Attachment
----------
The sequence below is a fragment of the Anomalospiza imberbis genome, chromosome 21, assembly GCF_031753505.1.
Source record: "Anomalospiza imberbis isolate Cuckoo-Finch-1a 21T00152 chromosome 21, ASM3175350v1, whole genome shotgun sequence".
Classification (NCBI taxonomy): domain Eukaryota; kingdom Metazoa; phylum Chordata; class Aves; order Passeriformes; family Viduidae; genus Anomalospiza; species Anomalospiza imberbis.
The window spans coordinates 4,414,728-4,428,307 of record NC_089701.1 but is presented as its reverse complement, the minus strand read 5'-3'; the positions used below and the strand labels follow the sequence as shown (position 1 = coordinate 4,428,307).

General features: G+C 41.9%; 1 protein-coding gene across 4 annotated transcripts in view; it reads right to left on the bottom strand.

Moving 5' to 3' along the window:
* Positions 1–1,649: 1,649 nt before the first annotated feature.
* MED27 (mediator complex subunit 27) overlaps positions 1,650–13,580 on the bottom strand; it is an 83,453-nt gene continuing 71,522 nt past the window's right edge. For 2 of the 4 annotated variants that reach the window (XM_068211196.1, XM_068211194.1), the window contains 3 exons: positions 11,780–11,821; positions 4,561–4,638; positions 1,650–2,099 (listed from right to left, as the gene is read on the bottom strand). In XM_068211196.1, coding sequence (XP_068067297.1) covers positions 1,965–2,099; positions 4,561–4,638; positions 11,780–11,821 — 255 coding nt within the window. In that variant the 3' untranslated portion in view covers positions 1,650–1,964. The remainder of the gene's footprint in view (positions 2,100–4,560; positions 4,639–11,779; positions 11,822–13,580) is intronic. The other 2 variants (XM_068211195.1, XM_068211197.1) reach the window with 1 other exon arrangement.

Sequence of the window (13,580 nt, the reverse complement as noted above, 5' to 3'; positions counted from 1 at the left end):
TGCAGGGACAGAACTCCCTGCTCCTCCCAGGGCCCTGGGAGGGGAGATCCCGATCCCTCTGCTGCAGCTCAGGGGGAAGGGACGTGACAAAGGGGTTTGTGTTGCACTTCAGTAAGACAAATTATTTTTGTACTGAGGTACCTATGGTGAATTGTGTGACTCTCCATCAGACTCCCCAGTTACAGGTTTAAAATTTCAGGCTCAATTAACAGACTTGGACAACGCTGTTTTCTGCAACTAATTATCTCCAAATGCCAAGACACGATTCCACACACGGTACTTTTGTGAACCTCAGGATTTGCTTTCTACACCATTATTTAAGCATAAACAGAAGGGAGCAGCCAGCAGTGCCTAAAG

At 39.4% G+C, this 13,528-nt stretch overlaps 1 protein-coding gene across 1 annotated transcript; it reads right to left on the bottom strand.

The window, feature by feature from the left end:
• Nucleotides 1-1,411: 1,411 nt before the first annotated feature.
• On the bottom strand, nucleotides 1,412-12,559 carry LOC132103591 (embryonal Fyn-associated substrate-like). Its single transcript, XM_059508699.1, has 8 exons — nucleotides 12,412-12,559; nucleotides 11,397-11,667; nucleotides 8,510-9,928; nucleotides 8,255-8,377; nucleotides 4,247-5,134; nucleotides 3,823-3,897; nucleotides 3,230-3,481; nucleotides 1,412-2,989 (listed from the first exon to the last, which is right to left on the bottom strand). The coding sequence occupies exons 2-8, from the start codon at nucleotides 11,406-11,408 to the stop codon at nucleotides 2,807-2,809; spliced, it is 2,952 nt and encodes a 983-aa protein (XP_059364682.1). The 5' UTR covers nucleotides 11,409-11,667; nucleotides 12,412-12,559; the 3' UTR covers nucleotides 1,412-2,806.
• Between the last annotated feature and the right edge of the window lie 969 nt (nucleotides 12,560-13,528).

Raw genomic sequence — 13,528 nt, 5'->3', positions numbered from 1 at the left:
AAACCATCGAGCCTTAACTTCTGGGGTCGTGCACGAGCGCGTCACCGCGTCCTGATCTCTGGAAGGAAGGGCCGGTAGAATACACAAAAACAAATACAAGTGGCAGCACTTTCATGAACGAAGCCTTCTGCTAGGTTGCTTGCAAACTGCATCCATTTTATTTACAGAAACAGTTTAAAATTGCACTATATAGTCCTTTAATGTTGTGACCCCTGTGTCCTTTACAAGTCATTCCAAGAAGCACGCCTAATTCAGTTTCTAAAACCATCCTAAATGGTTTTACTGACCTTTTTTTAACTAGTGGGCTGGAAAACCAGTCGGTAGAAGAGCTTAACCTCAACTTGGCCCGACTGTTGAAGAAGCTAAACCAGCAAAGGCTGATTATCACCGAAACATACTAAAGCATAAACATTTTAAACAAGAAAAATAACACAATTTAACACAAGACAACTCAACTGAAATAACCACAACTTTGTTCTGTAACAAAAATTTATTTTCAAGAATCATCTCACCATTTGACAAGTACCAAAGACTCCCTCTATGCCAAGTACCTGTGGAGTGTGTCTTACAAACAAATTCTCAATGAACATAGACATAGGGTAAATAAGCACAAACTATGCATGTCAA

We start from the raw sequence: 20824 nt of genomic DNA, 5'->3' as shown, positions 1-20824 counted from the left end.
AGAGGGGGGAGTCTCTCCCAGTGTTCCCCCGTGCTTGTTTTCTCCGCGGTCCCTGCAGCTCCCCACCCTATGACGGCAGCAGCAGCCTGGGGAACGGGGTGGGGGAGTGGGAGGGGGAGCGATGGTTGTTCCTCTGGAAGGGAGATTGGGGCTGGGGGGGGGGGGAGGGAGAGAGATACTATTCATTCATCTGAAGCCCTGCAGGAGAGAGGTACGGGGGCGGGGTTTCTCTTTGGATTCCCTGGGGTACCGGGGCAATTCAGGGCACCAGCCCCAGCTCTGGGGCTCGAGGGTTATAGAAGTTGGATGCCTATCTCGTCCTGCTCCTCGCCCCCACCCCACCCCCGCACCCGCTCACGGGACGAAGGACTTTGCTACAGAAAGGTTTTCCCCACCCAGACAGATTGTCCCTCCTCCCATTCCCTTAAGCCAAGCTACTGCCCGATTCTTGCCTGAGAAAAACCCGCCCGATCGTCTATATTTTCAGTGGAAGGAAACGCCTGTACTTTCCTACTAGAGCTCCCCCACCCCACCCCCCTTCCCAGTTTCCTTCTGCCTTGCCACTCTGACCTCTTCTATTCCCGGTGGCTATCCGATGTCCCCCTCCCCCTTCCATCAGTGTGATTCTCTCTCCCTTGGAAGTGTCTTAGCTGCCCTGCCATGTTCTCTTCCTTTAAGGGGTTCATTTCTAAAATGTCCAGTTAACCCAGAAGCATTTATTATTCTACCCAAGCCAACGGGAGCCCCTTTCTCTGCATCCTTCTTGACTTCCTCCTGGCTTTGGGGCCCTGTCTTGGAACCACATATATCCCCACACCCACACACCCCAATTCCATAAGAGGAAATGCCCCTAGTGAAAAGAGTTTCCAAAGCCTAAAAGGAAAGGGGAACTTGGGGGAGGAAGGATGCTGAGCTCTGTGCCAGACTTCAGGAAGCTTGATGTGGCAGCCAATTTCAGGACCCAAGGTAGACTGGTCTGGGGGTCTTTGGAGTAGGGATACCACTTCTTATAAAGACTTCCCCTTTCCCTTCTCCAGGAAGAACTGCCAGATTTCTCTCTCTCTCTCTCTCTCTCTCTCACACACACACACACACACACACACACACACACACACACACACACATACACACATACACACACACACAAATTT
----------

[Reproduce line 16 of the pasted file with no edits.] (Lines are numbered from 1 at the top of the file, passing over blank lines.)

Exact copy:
Raw genomic sequence — 13,528 nt, 5'->3', positions numbered from 1 at the left: